CAT scanner


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CAT scanner

n.
A CT scanner.

CAT scanner

(kæt)
n
(Medicine) former name for CT scanner
[C20: (C)omputerized (A)xial (T)omography]

CAT′ scan`ner

(kæt)
n.
a tomographic device employing narrow beams of x-rays in two planes at various angles to produce computerized cross-sectional images of the body, including soft tissue.
Also called CT scanner.
ThesaurusAntonymsRelated WordsSynonymsLegend:
Noun1.CAT scanner - a tomograph that constructs a 3-D model of an object by combining parallel planes
tomograph - X-ray machine in which a computer builds a detailed image of a particular plane through an object from multiple X-ray measurements
Translations

CAT scanner

[ˈkætˌskænəʳ] n (Med) → apparecchiatura per la TAC f inv
References in periodicals archive ?
one hour, because now we are not taking them into the CAT scanner, they are coming here directly, so there are 100mn cells you can protect," he said.
Giving an enormously expensive CAT scanner may actually be easier than sending someone to ask what is truly needed.
Jan said: "The vet recommended we try to find a hospital who would let us use their CAT scanner, so we looked around.
The planned mural would stretch along half a mile of corridor, with the aim that each scene would be sponsored and the cash go to the CAT scanner appeal.
Two momarsa for the supply of (a) an advanced cat scanner for dental medicine work, also (b) a panorama dental medicine instrument.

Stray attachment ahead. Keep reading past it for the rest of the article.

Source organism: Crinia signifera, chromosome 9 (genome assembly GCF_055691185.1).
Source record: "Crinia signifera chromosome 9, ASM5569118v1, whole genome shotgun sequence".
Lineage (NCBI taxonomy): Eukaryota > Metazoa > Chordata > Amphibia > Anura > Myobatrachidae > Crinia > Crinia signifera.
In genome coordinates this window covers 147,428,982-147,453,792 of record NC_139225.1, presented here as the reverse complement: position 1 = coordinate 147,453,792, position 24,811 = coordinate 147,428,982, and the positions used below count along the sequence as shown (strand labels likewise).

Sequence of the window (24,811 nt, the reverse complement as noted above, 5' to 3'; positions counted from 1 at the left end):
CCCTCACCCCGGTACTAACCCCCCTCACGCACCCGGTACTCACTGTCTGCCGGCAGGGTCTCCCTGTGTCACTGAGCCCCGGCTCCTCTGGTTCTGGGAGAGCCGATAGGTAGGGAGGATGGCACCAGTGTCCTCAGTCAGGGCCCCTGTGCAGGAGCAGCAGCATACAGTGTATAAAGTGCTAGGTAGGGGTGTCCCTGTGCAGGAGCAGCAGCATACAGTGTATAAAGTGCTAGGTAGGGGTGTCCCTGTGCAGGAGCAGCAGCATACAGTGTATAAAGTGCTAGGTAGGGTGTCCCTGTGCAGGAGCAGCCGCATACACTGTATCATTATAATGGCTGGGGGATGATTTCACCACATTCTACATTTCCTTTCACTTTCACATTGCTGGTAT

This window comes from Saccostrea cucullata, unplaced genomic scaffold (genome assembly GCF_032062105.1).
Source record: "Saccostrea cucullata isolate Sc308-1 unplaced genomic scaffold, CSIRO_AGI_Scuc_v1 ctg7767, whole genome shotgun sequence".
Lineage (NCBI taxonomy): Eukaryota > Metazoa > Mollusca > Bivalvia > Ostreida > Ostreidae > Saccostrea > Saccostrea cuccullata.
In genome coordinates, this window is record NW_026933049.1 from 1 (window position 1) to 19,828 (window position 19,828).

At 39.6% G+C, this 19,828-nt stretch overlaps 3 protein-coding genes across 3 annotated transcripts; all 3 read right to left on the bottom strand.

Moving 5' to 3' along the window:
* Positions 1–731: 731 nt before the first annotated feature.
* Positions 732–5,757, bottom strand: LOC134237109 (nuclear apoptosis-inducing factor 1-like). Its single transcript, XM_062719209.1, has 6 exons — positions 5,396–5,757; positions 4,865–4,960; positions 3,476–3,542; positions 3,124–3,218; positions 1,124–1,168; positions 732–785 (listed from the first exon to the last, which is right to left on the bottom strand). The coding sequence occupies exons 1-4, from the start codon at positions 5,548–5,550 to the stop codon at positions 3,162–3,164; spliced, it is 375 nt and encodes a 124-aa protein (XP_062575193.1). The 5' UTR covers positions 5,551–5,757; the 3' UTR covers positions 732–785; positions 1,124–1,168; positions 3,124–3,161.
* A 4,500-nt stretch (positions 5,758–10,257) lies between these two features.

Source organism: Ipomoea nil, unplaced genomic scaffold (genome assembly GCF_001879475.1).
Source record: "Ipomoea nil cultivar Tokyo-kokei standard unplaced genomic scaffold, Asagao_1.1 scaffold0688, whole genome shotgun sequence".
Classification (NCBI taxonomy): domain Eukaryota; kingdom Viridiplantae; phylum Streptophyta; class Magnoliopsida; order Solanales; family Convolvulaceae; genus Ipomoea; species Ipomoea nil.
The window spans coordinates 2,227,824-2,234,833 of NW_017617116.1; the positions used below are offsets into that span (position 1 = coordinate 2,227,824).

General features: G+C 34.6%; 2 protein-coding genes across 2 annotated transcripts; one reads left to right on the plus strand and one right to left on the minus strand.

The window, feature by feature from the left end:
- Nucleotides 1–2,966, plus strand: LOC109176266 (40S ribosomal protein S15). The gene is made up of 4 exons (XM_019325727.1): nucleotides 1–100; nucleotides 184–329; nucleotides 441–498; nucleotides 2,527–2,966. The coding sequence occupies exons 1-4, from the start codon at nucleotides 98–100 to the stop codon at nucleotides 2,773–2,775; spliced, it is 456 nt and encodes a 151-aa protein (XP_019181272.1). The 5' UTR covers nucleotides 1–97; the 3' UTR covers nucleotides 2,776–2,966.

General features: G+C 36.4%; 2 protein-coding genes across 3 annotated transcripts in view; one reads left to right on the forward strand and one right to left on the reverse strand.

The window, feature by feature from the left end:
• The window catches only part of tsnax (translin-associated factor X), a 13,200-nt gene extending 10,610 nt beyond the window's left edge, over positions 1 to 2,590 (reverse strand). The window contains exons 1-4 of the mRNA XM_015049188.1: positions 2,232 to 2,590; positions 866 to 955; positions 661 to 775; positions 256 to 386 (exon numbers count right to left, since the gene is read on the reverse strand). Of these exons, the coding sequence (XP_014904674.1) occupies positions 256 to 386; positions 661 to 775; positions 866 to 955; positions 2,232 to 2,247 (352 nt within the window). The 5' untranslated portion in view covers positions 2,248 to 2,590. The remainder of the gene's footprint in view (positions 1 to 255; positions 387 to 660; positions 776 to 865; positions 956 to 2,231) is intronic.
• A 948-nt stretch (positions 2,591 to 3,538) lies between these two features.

And the Royal Veterinary College admitted yesterday it had received several requests for the use of its heavy-duty CAT scanner - specially built to take the weight of a horse.
He was instrumental in bringing the first CAT Scanner to the state of West Virginia.
This new convenience is not afforded by a new mega-million dollar, van mounted  CAT scanner; its an iPhone -- yes, there's an app for that.
A staunch charity supporter, he became a well known figure in the late 1970s when he launched an appeal to buy a CAT scanner for Walsgrave Hospital.
A cost-plus reimbursement system has a hazard, illustrated by the spocryphal story of a hospital administrator who was considering buying a new $1 million CAT scanner. He asked his controller whether such a piece of equipment was covered under the cost-plus Medicare reimbursement rules.
This loan assisted the hospital in securing a CAT scanner for the region's first cardiovascular center.
Today, we have the relatively new 64-slice CAT scanner, allowing people to walk into a scanning center and leave less than an hour later with complete, detailed pictures of their hearts or even their whole bodies.